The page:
According to San Francisco City and County Surveyor Bruce Storrs, the city owns "the right of way in fee" from the front of the buildings to the street for this block of Clipper Street. While this assertion effectively puts an end to any arguments from residents claiming the legal right to park in the driveway, it raises yet more questions about sidewalk maintenance and residential liability for problems like damaged concrete.

"Okay fine, I can't park in this driveway because it's not my property. Then how can [the city] hold me liable for the maintenance of a sidewalk and the liability of a person who trips?" asks Yurasek.

'Just a Revenue Source'

Another issue concerns the unusually wide sidewalks that front the homes along this particular block of Clipper Street. While many San Francisco streets have narrow sidewalks that can easily be obstructed by vehicles, homeowners here say their block has sidewalks wide enough to allow pedestrians to comfortably pass, even when cars are in the driveways.

"We're not even blocking the sidewalk. This is just a revenue source," said Howell, who believes the city is unfairly targeting the block.

So has the city increased enforcement on Clipper Street?

When Kesala approached a parking control officer in the process of ticketing a neighbor's vehicle earlier this year to ask that very question, she said she was told that he was "just following orders."

"I asked if there had been any complaints, and he said, 'No,' that these were specific orders for the whole block and other blocks in Noe Valley," Kesala wrote in an e-mail.

But Supervisor Dufty maintains otherwise.

"It's consistently said to me that parking control officers do not go and look for these violations, that they are complaint-driven. I'm confident it is complaint-based," he said.

King reiterated this idea, saying, "Any resident can call and say, 'I see a violation,' and the police will send out an officer."

Changes in Patterns

However, the SFMTA's True hopes a meeting that's now being planned to connect concerned residents with representatives from his agency through Supervisor Dufty's office will help everyone involved learn more about changes in ticketing patterns and why they are happening.

"That's why we want to sit down and work with people. We have had some changes in our deployment of parking control officers," True admitted.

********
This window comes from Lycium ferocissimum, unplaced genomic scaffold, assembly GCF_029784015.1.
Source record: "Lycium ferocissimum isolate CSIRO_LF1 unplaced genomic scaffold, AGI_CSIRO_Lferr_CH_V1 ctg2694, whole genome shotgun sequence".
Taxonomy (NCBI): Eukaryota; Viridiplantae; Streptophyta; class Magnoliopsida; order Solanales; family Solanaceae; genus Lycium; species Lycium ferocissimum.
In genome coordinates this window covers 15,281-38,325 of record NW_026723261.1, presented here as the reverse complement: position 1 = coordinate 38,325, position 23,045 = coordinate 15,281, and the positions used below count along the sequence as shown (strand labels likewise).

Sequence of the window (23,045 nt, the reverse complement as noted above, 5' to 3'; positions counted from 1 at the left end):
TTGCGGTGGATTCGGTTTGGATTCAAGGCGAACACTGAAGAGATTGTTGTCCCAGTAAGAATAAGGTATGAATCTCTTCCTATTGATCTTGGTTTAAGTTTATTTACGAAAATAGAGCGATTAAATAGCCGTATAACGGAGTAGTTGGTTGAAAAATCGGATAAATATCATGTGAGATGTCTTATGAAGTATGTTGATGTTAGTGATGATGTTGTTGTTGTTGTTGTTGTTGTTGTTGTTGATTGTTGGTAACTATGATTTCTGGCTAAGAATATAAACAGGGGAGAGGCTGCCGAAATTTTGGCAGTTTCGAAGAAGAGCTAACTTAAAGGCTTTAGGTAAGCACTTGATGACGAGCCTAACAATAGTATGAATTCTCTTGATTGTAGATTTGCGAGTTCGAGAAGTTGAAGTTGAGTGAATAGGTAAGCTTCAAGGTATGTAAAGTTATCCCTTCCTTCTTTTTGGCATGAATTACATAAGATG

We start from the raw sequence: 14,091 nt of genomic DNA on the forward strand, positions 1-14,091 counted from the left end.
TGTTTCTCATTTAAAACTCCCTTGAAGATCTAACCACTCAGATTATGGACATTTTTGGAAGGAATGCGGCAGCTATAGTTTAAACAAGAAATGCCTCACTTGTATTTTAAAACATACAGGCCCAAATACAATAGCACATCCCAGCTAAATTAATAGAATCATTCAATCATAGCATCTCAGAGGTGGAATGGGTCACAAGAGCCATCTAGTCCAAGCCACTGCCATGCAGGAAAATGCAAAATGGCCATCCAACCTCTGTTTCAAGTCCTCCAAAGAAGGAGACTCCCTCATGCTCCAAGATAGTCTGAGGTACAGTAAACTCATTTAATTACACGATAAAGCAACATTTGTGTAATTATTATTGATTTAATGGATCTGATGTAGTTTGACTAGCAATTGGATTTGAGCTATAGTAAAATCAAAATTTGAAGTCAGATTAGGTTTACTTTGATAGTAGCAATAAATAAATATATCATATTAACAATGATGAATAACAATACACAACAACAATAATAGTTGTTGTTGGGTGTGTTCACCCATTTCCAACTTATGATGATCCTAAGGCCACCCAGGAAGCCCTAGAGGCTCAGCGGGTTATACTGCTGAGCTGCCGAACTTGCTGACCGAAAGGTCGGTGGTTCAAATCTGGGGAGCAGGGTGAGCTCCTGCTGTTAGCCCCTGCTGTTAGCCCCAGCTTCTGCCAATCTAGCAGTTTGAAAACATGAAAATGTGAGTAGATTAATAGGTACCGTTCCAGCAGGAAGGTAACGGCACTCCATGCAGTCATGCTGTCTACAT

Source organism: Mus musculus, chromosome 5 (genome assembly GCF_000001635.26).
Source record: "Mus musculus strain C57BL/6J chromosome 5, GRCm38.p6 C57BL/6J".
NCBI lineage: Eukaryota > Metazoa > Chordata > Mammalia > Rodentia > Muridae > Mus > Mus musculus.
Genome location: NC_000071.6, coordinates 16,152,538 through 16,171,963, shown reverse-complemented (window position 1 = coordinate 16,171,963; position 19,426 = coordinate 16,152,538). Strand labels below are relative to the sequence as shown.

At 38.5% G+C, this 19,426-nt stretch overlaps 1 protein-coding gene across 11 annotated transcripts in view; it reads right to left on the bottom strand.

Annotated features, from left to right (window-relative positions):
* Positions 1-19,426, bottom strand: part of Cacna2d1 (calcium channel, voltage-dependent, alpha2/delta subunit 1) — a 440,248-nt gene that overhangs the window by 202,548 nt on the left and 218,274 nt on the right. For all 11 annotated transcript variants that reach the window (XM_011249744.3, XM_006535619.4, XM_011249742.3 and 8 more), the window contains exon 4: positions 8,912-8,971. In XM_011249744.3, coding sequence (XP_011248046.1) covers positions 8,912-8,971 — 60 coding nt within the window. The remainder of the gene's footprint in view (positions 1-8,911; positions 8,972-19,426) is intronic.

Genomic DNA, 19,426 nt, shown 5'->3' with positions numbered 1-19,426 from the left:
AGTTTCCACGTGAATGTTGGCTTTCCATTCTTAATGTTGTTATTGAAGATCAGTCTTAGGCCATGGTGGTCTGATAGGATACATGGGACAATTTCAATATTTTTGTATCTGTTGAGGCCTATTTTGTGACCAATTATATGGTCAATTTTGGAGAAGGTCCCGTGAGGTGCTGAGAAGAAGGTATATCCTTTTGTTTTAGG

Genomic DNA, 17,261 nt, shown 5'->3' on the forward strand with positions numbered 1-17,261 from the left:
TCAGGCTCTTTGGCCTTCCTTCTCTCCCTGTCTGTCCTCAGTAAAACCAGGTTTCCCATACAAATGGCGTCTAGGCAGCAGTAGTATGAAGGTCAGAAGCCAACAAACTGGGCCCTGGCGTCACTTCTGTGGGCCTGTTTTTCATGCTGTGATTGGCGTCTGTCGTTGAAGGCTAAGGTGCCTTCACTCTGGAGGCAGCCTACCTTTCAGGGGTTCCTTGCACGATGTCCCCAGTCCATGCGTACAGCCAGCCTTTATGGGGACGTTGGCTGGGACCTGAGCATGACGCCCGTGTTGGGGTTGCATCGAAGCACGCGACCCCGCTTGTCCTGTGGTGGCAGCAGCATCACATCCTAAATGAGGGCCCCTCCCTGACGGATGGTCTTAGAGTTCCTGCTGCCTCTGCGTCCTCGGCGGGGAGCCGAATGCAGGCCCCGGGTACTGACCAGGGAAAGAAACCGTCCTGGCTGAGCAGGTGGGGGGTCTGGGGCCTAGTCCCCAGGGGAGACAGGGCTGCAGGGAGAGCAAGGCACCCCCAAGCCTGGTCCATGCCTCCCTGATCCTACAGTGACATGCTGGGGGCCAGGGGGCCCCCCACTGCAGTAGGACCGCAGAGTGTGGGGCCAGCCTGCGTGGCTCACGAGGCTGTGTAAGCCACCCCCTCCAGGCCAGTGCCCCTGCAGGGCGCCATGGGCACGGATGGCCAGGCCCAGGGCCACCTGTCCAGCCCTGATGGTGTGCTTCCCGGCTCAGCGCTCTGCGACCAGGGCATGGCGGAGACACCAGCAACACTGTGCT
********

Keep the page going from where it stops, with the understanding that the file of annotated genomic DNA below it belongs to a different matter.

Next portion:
In a letter to Clipper Street residents, an SFMTA enforcement officer laid out the reasons: "The disability community has consistently expressed a strong safety concern about vehicles parking on the sidewalk, not only creating a physical obstruction for the disabled, children, the elderly walking on the sidewalks, but also the hazardous leakage of fluids from these same vehicles."

Because sidewalk parking has been challenged in the past to no avail, neither True nor Dufty expects the policy to change.

"Unless there's a will at the state level to make exemptions or make distinctions, I don't see what we can do here," Dufty said. "What I advised people to do is to create as much goodwill as you can in your neighborhood.... I don't think there is a lot of latitude in the situation."

Meanwhile, other parts of the neighborhood are feeling their own parking pains. In April, flyers warning residents against parking vehicles on public streets for more than 72 consecutive hours were placed on cars along 29th Street, and merchants along the 24th Street business corridor reported an increase in tickets issued for expired meters.

Common Parking
Violations and Fees

Parking on the sidewalk $100

Vehicles parked for over 72 hours $85

Parking during streetcleaning $50

Blocking a residential driveway $85

Double-parking $75

Car parked facing the wrong
direction $45

Parking adjacent to a median or
island (e.g., Dolores Street) $60

Overtime parking in residential
permit zone $60

Illegal parking in a blue zone $300

Parking on or in a crosswalk $85

Data source: